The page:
As someone in the travel industry, travel is both a matter of business and an area of personal interest. For more and more professionals, regardless of what industry they work in, the same holds true.
It is important to influence and keep your brand top of mind when reaching consumers as they browse the web – which can be challenging, considering how much content people are consuming online these days. For instance, our recent study on the Traveler’s Path to Purchase with comScore indicates that American, British and Canadian travelers make more than 120 to 160 visits to travel sites prior to booking a trip. Add on top of that all the other types of websites consumers are visiting. For example, the average American visits 140 travel sites and 290 total sites, so that includes another 150 visits to non-travel sites. This showcases the huge opportunity for brands to continue engage with travel shoppers throughout the consumer journey, reaching them wherever they are online.
The travel journey begins long before the bags are packed. It starts when a traveler selects where to go from the abundance of destination choices across the globe. But how do they decide where to go?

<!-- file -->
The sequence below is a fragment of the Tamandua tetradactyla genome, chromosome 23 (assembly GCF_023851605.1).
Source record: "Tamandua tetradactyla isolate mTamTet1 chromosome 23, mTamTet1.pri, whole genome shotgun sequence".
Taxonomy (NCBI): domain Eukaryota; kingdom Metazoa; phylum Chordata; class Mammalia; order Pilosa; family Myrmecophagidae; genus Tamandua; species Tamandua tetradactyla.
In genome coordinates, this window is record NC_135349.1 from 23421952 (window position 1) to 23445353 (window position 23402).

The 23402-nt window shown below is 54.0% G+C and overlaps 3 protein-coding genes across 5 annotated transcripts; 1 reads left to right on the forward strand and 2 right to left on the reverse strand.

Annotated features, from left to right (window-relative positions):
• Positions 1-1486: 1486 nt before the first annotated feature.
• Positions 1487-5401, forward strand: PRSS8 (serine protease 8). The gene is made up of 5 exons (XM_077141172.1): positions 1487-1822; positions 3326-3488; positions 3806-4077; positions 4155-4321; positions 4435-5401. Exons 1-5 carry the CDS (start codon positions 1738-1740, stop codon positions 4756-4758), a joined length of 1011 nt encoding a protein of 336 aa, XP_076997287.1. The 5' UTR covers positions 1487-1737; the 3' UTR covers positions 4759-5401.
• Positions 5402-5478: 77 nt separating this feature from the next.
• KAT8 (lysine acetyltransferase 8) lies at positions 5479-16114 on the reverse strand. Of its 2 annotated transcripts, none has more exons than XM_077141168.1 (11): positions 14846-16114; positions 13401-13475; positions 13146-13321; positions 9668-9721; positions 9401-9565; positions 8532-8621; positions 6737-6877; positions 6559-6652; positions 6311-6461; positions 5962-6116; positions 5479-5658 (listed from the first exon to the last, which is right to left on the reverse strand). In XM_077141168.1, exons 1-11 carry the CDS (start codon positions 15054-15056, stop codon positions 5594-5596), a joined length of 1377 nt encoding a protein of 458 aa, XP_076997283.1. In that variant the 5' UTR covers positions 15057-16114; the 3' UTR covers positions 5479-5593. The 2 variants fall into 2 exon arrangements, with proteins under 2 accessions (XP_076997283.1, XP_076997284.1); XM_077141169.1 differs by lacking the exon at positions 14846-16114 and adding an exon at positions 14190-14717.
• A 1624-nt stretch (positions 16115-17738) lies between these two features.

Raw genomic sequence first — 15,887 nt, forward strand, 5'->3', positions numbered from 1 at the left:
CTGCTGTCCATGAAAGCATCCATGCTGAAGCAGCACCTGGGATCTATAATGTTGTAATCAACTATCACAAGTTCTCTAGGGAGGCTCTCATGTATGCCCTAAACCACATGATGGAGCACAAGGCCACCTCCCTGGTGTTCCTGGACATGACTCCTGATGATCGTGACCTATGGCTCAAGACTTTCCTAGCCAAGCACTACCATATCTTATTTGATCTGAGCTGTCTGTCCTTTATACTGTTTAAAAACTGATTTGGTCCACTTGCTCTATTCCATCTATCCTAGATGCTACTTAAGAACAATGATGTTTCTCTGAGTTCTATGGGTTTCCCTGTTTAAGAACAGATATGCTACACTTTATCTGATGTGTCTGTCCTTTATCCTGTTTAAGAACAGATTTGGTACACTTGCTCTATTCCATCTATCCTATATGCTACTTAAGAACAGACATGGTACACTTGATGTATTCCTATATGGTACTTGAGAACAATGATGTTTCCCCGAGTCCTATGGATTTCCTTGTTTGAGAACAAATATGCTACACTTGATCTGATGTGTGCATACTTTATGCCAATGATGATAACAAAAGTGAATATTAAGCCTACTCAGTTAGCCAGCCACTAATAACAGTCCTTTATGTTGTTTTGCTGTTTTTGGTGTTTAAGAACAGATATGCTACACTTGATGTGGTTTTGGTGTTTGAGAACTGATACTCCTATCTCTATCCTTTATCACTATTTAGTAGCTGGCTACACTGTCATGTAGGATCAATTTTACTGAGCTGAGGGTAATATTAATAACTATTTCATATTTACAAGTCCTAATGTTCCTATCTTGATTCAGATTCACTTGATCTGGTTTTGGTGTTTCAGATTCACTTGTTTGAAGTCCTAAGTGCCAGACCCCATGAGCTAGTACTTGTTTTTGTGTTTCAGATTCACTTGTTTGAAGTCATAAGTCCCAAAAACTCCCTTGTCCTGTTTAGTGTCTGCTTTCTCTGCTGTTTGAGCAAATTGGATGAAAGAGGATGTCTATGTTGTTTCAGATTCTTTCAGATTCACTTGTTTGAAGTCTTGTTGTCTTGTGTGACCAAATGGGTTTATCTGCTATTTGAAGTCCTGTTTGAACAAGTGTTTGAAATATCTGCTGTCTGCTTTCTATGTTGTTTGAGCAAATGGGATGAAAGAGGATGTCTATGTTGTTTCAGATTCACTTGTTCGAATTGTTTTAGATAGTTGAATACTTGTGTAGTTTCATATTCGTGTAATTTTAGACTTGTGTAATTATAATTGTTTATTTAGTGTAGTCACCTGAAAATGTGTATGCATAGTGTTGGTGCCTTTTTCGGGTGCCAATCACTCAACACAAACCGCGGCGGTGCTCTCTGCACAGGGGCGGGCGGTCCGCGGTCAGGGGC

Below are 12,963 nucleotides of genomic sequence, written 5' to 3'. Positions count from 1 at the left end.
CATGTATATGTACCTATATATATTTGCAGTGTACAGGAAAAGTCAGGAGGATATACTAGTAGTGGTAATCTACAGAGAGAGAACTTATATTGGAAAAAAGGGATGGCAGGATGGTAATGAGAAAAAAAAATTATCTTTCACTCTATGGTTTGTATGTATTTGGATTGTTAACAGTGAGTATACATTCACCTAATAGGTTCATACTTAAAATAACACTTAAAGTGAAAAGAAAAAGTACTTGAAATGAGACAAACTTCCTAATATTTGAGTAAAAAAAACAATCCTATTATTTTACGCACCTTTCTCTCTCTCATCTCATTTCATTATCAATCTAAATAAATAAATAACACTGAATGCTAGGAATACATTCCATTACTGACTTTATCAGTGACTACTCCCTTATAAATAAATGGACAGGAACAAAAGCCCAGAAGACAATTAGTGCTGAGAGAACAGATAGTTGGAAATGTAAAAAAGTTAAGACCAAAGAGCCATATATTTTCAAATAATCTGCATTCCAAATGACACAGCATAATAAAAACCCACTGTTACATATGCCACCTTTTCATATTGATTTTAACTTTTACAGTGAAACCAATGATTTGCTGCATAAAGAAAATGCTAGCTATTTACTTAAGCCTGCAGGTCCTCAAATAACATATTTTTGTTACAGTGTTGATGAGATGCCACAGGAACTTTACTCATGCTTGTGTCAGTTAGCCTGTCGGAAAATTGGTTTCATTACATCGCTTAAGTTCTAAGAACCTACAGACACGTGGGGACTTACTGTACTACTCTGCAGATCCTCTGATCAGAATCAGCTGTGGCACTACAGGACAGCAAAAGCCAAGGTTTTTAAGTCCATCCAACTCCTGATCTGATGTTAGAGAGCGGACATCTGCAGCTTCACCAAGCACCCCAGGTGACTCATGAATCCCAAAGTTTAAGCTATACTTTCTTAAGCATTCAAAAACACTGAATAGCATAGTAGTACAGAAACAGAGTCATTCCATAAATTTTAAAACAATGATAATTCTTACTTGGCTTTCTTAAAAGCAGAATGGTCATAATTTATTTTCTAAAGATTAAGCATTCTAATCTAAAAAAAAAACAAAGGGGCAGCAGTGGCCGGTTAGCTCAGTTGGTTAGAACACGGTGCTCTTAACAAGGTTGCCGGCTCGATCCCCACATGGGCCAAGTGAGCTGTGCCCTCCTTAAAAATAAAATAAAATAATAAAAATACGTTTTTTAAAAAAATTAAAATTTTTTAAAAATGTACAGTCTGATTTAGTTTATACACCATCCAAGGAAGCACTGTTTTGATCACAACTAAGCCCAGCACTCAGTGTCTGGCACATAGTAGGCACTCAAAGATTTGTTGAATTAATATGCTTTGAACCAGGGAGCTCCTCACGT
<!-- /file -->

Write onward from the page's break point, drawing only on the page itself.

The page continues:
With the New Year in full swing, looking back can help us move ahead more effectively as travel marketers. Traveler behaviors and preferences throughout 2016 gives us a hint of what lies ahead, helping to identify opportunities for the coming year.
The travel journey begins long before the bags are packed. With so many dreamy vacation options out there — and an array of ways of discovering those options — how do travelers today decide where to go on their next trip?
For online travel shoppers, the purchase journey is complex. From the inspiration, research and consideration phases to the booking phase, the process may include many twists and turns while navigating online travel information, OTA, hotel and airline sites, and more. With an understanding of the intricate online booking journey, brands can connect with travelers and influence their purchases.
CNN defines a bleisure traveler as someone who puts the “fun” in a business trip. While we tend to agree, we wanted to dig in further to find out more about this segment of travelers who add an extra day (or more) to a business trip for leisure purposes – something many of us have likely done on many occasions. We know (firsthand even) that many business travelers turn their trips into “bleisure” trips, but why? What type of traveler is doing this, and what influences their decision to do so?
The digital audience in Canada may be smaller than that in the UK and U.S., but Canadian consumers are highly engaged. Collectively, they spend 148 billion minutes per month interacting with digital content, and 70% are consuming digital travel content.
Travel is a large — and growing — sector in the United States. In 2015 alone, American travelers logged 1.7 billion trips for leisure purposes, according to the U.S. Travel Association. We know Americans are traveling, but we also wanted to know how they are consuming digital travel content, what influences their travel decisions, and how marketers can best reach and influence them.